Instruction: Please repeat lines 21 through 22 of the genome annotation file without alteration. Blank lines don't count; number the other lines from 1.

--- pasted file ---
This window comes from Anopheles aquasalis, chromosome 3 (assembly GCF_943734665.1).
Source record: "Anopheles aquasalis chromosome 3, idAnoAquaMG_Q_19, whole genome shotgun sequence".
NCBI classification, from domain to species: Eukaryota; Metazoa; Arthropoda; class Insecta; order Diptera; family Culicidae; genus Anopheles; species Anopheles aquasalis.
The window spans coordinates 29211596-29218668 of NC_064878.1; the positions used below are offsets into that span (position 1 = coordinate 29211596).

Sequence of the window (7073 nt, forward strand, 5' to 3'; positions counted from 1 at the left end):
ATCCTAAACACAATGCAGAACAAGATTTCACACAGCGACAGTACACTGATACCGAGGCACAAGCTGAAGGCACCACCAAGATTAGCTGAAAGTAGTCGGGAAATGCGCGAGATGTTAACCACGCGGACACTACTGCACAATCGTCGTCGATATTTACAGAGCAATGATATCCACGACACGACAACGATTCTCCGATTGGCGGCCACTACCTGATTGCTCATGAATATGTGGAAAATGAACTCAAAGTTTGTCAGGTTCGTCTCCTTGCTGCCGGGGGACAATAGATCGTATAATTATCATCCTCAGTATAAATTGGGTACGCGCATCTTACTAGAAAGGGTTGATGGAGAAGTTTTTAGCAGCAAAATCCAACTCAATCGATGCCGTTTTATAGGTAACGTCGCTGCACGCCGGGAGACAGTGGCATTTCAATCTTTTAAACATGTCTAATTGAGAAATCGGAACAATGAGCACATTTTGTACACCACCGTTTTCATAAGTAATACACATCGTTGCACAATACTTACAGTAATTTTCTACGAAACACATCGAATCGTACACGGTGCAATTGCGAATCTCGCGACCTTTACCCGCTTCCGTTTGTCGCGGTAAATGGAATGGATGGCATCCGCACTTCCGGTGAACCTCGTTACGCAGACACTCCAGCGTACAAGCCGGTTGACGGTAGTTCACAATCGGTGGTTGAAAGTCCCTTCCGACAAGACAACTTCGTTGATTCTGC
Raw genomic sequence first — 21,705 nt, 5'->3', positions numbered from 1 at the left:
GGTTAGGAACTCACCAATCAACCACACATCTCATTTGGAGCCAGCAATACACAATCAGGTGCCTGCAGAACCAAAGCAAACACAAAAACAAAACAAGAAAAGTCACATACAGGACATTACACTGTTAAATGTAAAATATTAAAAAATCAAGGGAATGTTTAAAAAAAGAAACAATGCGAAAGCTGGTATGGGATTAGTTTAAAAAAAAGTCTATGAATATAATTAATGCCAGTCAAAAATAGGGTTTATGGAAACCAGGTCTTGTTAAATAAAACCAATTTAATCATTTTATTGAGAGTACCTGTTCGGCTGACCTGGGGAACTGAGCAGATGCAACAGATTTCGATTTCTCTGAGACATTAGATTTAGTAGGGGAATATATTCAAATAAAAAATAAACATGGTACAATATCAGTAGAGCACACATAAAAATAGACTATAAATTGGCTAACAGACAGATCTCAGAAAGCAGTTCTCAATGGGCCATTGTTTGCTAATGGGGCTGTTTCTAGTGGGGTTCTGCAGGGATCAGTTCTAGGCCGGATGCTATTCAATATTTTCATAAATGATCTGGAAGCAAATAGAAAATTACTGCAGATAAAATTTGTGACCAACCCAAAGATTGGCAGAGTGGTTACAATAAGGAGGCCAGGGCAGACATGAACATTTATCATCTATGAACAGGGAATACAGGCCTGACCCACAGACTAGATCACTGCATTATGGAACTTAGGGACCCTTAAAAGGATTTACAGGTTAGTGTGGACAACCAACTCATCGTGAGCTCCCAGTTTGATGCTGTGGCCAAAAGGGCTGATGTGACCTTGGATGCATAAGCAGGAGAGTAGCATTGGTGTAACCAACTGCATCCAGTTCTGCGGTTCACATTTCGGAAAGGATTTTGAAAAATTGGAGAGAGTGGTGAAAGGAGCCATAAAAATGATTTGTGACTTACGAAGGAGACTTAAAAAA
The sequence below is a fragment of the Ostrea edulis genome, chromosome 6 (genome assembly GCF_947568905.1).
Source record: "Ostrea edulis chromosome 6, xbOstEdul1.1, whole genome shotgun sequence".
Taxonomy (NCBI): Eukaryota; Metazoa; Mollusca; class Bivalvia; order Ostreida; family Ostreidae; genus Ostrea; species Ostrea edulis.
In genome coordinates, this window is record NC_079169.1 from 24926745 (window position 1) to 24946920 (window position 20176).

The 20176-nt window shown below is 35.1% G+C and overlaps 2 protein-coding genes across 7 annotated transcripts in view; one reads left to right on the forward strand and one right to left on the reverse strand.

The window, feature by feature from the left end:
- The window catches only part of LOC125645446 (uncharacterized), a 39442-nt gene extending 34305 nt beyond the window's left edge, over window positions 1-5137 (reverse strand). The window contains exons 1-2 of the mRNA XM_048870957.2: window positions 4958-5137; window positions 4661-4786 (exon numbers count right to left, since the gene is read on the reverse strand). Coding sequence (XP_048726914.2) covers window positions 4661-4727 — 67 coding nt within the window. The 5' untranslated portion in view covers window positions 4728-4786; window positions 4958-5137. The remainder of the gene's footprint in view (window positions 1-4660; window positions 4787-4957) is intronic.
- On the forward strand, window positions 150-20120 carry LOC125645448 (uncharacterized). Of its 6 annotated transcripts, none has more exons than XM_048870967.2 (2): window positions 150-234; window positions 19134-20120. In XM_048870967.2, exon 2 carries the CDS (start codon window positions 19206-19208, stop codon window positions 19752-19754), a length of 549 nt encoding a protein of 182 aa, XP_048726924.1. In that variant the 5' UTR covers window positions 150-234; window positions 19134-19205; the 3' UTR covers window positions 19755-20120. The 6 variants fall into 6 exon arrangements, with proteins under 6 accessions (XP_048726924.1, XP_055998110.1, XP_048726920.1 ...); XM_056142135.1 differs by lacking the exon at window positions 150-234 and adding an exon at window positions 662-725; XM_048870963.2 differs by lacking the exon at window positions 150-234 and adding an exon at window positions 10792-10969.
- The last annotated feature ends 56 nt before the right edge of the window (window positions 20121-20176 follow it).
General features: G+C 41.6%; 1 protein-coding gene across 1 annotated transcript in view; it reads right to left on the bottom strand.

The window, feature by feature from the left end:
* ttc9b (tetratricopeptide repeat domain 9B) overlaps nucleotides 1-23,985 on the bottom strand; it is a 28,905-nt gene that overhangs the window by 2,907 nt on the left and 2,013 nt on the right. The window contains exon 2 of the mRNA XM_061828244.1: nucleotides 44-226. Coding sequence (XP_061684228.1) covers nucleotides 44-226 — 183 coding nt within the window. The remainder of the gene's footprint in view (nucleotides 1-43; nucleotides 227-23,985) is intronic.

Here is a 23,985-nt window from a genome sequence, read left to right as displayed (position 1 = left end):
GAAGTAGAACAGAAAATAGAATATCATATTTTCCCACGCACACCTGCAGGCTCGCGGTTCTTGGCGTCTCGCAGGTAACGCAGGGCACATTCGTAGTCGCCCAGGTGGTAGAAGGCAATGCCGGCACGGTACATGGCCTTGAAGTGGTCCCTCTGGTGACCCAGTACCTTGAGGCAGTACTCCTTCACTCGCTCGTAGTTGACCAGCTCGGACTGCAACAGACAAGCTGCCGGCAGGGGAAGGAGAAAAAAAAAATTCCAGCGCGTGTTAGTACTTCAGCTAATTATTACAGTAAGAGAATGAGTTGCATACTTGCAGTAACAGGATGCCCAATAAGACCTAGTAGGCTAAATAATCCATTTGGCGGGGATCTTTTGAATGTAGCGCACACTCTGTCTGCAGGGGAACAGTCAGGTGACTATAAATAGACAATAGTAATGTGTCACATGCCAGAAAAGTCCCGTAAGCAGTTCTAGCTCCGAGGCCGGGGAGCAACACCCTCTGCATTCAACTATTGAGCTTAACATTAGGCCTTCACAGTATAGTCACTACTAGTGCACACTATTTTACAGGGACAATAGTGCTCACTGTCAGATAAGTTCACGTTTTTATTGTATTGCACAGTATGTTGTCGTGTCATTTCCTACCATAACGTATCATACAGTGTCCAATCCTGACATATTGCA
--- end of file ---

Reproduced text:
Here is a 23,985-nt window from a genome sequence, read left to right as displayed (position 1 = left end):
GAAGTAGAACAGAAAATAGAATATCATATTTTCCCACGCACACCTGCAGGCTCGCGGTTCTTGGCGTCTCGCAGGTAACGCAGGGCACATTCGTAGTCGCCCAGGTGGTAGAAGGCAATGCCGGCACGGTACATGGCCTTGAAGTGGTCCCTCTGGTGACCCAGTACCTTGAGGCAGTACTCCTTCACTCGCTCGTAGTTGACCAGCTCGGACTGCAACAGACAAGCTGCCGGCAGGGGAAGGAGAAAAAAAAAATTCCAGCGCGTGTTAGTACTTCAGCTAATTATTACAGTAAGAGAATGAGTTGCATACTTGCAGTAACAGGATGCCCAATAAGACCTAGTAGGCTAAATAATCCATTTGGCGGGGATCTTTTGAATGTAGCGCACACTCTGTCTGCAGGGGAACAGTCAGGTGACTATAAATAGACAATAGTAATGTGTCACATGCCAGAAAAGTCCCGTAAGCAGTTCTAGCTCCGAGGCCGGGGAGCAACACCCTCTGCATTCAACTATTGAGCTTAACATTAGGCCTTCACAGTATAGTCACTACTAGTGCACACTATTTTACAGGGACAATAGTGCTCACTGTCAGATAAGTTCACGTTTTTATTGTATTGCACAGTATGTTGTCGTGTCATTTCCTACCATAACGTATCATACAGTGTCCAATCCTGACATATTGCA